S-Space Graduate School of Public Health (보건대학원) Dept. of Public Health (보건학과) Theses (Master's Degree_보건학과)
Epidemiology and Burden of Disease Associated with Short Bowel Syndrome in Korea
한국에서의 단장증후군 환자 역학과 질병부담
- 보건대학원 보건학과
- Issue Date
- 서울대학교 보건대학원
- 학위논문 (석사)-- 서울대학교 보건대학원 보건학과, 2017. 8. 원성호.
- Background/Objective: There is a lack of large database research relating to the epidemiology and burden of disease associated with short bowel syndrome (SBS) in South Korea. The aim of this study is to investigate the epidemiologic features of SBS and to assess the burden of SBS from the National Health Insurance Service–National Sample Cohort (NHIS-NSC) who had at least once SBS underlying disease in 2002-2013 for the first time in Korean population.
Method: This study analyzed the NHIS-NSC database, consisting of 1,025,340 participants who was randomly selected, comprising 2.2% of the total eligible Korean population in 2002, and followed for 12 years until 2013 unless participants eligibility was disqualified due to death or emigration. Patients with SBS were operationally defined as three groups
definite/probable/possible SBS using combination of diagnostic code, operational code and hospitalization period. Prevalence and incidence estimation, co-morbidities analysis, survival analysis and cost estimation were conducted.
Results: A total of 344 individuals were identified as patients with SBS (219 possible SBS, 119 probable SBS, 6 definite SBS) among 47,406 patients who had at least once SBS underlying disease during the period of 2002-2013. The prevalence of SBS was about 2-3 per hundreds of thousands and its incidence rate was 0.135 per person-year. Kaplan-Meier survival curves show that all SBS groups were associated with the highest risk in the congenital disease group. In terms of medical and economic burden of disease of SBS, data confirmed that SBS in Korea imposes a substantial medical and economic burden. When categorized according to health care institution, the proportion of total SBS patients in primary clinics was 6.1% and that in referral centers, defined as general hospitals plus hospitals, was 90.9% and that in convalescent hospitals was 3.0%. The mean (±standard deviation) length of stay in clinics for any of outpatients and admission was 6.1 ± 13.2 days per year and that in hospitals was 63.1 ± 139.6 days. The mean (±standard deviation) length of stay in general hospitals was 80.2 ± 85.8 days per year and that in convalescent hospitals was the longest, 200.0 ± 401.9 days per year which means patients who are in convalescent hospitals spend more than half of year in hospitals.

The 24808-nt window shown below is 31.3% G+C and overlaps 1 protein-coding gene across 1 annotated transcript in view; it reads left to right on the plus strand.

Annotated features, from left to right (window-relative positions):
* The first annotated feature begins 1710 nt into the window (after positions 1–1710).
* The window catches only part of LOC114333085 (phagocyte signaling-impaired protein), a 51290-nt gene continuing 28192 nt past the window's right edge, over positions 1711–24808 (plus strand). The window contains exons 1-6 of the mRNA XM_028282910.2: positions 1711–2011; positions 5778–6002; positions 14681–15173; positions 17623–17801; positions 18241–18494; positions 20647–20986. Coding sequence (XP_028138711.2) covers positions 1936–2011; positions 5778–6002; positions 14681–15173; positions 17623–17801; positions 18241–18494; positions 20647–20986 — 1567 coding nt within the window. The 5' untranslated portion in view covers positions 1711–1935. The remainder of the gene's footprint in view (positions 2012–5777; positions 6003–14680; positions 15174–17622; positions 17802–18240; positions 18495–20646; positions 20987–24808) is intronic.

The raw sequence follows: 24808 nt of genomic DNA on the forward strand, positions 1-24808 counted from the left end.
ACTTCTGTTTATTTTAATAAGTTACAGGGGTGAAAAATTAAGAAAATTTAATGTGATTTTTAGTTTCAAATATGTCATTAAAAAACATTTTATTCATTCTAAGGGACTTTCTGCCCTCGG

Conclusion: The SBS is ultra-rare disease but give experience of complicated inpatient courses related to their disease as well as high economic burden of disease. This study represents the first use of national health claims data to study the epidemiology and burden of disease associated with SBS.